Stick-cue to bitework

One of the primary things the dog is taught is that the noise of the baton is a cue that the fun will begin. All of our dogs clamor to go to work when they hear the bamboo baton. The gun must also be introduced very carefully. A gun shy dog cannot possibly make it in Ring because the decoy will be firing a 9 mm pistol while the dog is biting, even at the Brevet level. The gun shots should be introduced with great care from a distance to first determine what the dog’s reaction might be. Some people feel that it is safer to use a .22 first. This may or may not be the case with an individual dog. We’ve seen dogs who were bothered by the .22 but not by the 9 mm or .38. Ideally, you’ll want the dog to either ignore the gunshot or think of it as another cue sound in the same way as the stick.

The handler bond

The last point about building confidence is confidence with his handler. This is not such a simple matter as you may think. The dog must trust his handler and truly believe that his handler backs him up. In the advanced training, the handler will have to be able to teach, guide and correct his dog. In other words, the handler will have to interfere a lot in the dog’s bitework to teach control in many different situations: Stay for the departure, out, recall, guard, defense of handler, transport on the decoy, search and bark, guard of object and stopped attack. At the same time, the dog has to deal with pressure from the decoy. To achieve all this and still have left a dog who wants to do the work fast and hard, the handler must have earned his dog’s complete trust and confidence. Start building this by being very supportive of your dog during the build-up phases of the bitework. The dog must know your praise, your presence, your touch in that context. He must know that you are a team and you are fair.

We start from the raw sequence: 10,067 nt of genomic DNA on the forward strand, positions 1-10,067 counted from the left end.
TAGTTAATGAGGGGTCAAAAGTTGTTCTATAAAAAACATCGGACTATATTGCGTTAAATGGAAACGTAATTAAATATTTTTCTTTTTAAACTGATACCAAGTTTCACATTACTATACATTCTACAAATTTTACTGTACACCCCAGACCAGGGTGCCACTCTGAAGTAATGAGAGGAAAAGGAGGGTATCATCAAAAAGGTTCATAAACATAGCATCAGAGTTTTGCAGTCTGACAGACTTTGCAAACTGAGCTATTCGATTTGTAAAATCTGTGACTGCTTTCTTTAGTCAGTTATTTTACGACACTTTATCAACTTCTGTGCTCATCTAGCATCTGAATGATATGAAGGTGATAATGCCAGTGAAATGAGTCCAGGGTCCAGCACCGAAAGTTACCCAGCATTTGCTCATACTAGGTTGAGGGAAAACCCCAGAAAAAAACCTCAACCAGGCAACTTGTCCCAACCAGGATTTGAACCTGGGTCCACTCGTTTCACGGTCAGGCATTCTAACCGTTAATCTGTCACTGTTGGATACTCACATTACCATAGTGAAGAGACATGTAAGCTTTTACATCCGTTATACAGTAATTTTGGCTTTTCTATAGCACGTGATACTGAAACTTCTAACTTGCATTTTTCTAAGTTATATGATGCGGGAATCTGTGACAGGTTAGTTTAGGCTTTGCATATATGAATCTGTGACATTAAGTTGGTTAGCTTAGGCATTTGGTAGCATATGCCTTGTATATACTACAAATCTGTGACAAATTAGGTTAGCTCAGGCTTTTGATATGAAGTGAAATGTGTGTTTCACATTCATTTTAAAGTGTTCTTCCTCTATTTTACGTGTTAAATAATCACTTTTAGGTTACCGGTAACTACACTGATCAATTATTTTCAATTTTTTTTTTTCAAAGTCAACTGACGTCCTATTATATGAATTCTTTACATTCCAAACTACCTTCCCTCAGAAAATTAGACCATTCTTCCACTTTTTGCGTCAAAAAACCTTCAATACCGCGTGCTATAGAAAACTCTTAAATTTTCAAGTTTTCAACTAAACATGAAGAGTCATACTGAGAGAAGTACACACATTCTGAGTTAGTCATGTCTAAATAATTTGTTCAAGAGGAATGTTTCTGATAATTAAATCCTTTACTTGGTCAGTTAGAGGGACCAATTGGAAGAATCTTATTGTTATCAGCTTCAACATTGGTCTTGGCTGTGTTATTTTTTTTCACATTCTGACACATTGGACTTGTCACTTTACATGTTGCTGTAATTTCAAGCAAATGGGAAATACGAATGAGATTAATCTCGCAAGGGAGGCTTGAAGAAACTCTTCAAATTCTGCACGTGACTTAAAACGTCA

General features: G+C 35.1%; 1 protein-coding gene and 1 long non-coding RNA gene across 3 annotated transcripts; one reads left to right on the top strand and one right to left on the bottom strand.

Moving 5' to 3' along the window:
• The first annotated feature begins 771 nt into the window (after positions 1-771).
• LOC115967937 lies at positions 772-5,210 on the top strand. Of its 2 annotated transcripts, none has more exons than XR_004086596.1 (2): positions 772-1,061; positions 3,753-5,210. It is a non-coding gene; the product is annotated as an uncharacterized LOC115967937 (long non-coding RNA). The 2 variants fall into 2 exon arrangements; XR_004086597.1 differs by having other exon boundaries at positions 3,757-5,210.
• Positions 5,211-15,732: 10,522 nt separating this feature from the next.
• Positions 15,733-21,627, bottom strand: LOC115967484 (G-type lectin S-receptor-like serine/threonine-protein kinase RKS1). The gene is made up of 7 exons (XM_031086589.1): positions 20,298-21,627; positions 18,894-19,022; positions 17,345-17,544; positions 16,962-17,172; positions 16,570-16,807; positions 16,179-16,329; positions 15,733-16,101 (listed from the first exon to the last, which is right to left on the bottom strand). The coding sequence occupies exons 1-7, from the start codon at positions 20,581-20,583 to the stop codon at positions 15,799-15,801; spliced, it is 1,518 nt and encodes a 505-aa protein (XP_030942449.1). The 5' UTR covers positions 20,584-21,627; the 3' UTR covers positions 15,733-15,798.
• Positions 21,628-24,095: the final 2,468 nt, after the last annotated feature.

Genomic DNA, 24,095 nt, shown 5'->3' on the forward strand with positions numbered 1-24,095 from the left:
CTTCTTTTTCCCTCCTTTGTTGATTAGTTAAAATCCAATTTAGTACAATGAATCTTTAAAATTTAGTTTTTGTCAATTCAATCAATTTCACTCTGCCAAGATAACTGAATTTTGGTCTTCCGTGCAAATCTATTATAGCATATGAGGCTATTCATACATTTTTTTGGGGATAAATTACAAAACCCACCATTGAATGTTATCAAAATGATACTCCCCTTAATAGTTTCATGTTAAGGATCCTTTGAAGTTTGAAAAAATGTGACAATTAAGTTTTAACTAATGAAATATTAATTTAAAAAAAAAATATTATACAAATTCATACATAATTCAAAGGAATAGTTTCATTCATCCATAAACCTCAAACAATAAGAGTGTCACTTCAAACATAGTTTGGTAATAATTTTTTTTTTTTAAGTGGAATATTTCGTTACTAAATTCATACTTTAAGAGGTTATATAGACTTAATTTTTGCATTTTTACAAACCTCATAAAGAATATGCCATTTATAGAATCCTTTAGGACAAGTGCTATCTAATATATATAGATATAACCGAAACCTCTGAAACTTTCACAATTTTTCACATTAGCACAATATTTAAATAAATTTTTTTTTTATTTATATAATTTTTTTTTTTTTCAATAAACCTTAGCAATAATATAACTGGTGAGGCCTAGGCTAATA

Don’t overtrain

Build speed. Slowness in Ring equals loss of points: Late to bite = 2 pts. per second; late to control an escape = 1 pt. per meter; late to bite on the guard of object can result in a stolen object = 30 pts. Worse yet, slowness on the attack gives the decoy too much time to make your dog insecure or confused. For a detailed discussion of how to build speed, see our article in Dog Sports Magazine’s March, 1992 issue titled: “No Speed Limit.” Try to get speed from the very beginning of your training. Build the dog’s enthusiasm for the bite without making the work too hard in terms of targeting difficulties or pressure before or during the bite. Don’t make him overly tired. Don’t overtrain. Specific techniques for beginner dogs will be discussed in more detail in future articles.

Styles of alertness